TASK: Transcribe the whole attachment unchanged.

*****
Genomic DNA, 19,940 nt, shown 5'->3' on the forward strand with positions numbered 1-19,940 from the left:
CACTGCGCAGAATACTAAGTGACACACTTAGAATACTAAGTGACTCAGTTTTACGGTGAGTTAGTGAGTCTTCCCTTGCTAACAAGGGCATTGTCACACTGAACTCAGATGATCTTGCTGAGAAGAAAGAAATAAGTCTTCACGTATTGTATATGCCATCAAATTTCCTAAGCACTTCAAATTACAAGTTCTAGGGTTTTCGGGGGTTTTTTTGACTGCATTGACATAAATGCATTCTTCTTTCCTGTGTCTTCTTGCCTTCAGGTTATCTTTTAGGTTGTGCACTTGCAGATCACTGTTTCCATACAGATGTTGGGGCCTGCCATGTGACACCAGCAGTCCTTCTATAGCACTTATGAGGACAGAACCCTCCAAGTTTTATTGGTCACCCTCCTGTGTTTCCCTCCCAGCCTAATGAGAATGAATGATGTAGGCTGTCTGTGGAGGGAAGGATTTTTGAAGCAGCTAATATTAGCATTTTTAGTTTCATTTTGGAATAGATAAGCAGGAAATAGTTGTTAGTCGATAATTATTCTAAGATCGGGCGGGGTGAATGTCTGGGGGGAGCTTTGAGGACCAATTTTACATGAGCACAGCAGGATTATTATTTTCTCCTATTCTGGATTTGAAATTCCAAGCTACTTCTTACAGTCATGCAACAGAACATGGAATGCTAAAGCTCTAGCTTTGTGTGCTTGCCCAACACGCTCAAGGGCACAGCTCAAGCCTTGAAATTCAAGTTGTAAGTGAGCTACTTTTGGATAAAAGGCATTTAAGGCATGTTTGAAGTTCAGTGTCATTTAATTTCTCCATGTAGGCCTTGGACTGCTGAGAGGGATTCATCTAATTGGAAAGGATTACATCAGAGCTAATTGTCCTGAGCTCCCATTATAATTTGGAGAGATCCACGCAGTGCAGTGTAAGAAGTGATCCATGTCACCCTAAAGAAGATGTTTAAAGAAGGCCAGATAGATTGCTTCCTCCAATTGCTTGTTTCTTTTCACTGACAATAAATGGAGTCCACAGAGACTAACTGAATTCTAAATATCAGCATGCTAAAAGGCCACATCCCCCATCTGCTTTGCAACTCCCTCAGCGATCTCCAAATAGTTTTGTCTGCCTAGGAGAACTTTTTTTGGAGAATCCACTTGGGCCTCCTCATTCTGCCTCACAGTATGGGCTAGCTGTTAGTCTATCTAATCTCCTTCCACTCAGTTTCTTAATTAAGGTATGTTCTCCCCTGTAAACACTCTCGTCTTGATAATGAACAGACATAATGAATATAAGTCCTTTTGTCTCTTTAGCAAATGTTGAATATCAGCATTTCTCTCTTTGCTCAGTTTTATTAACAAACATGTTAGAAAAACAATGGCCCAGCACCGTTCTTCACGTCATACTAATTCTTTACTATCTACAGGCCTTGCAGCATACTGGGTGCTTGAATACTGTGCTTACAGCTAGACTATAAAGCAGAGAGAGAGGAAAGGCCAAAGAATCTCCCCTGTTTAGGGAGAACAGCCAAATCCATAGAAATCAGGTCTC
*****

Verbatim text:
Genomic DNA, 19,940 nt, shown 5'->3' on the forward strand with positions numbered 1-19,940 from the left:
CACTGCGCAGAATACTAAGTGACACACTTAGAATACTAAGTGACTCAGTTTTACGGTGAGTTAGTGAGTCTTCCCTTGCTAACAAGGGCATTGTCACACTGAACTCAGATGATCTTGCTGAGAAGAAAGAAATAAGTCTTCACGTATTGTATATGCCATCAAATTTCCTAAGCACTTCAAATTACAAGTTCTAGGGTTTTCGGGGGTTTTTTTGACTGCATTGACATAAATGCATTCTTCTTTCCTGTGTCTTCTTGCCTTCAGGTTATCTTTTAGGTTGTGCACTTGCAGATCACTGTTTCCATACAGATGTTGGGGCCTGCCATGTGACACCAGCAGTCCTTCTATAGCACTTATGAGGACAGAACCCTCCAAGTTTTATTGGTCACCCTCCTGTGTTTCCCTCCCAGCCTAATGAGAATGAATGATGTAGGCTGTCTGTGGAGGGAAGGATTTTTGAAGCAGCTAATATTAGCATTTTTAGTTTCATTTTGGAATAGATAAGCAGGAAATAGTTGTTAGTCGATAATTATTCTAAGATCGGGCGGGGTGAATGTCTGGGGGGAGCTTTGAGGACCAATTTTACATGAGCACAGCAGGATTATTATTTTCTCCTATTCTGGATTTGAAATTCCAAGCTACTTCTTACAGTCATGCAACAGAACATGGAATGCTAAAGCTCTAGCTTTGTGTGCTTGCCCAACACGCTCAAGGGCACAGCTCAAGCCTTGAAATTCAAGTTGTAAGTGAGCTACTTTTGGATAAAAGGCATTTAAGGCATGTTTGAAGTTCAGTGTCATTTAATTTCTCCATGTAGGCCTTGGACTGCTGAGAGGGATTCATCTAATTGGAAAGGATTACATCAGAGCTAATTGTCCTGAGCTCCCATTATAATTTGGAGAGATCCACGCAGTGCAGTGTAAGAAGTGATCCATGTCACCCTAAAGAAGATGTTTAAAGAAGGCCAGATAGATTGCTTCCTCCAATTGCTTGTTTCTTTTCACTGACAATAAATGGAGTCCACAGAGACTAACTGAATTCTAAATATCAGCATGCTAAAAGGCCACATCCCCCATCTGCTTTGCAACTCCCTCAGCGATCTCCAAATAGTTTTGTCTGCCTAGGAGAACTTTTTTTGGAGAATCCACTTGGGCCTCCTCATTCTGCCTCACAGTATGGGCTAGCTGTTAGTCTATCTAATCTCCTTCCACTCAGTTTCTTAATTAAGGTATGTTCTCCCCTGTAAACACTCTCGTCTTGATAATGAACAGACATAATGAATATAAGTCCTTTTGTCTCTTTAGCAAATGTTGAATATCAGCATTTCTCTCTTTGCTCAGTTTTATTAACAAACATGTTAGAAAAACAATGGCCCAGCACCGTTCTTCACGTCATACTAATTCTTTACTATCTACAGGCCTTGCAGCATACTGGGTGCTTGAATACTGTGCTTACAGCTAGACTATAAAGCAGAGAGAGAGGAAAGGCCAAAGAATCTCCCCTGTTTAGGGAGAACAGCCAAATCCATAGAAATCAGGTCTC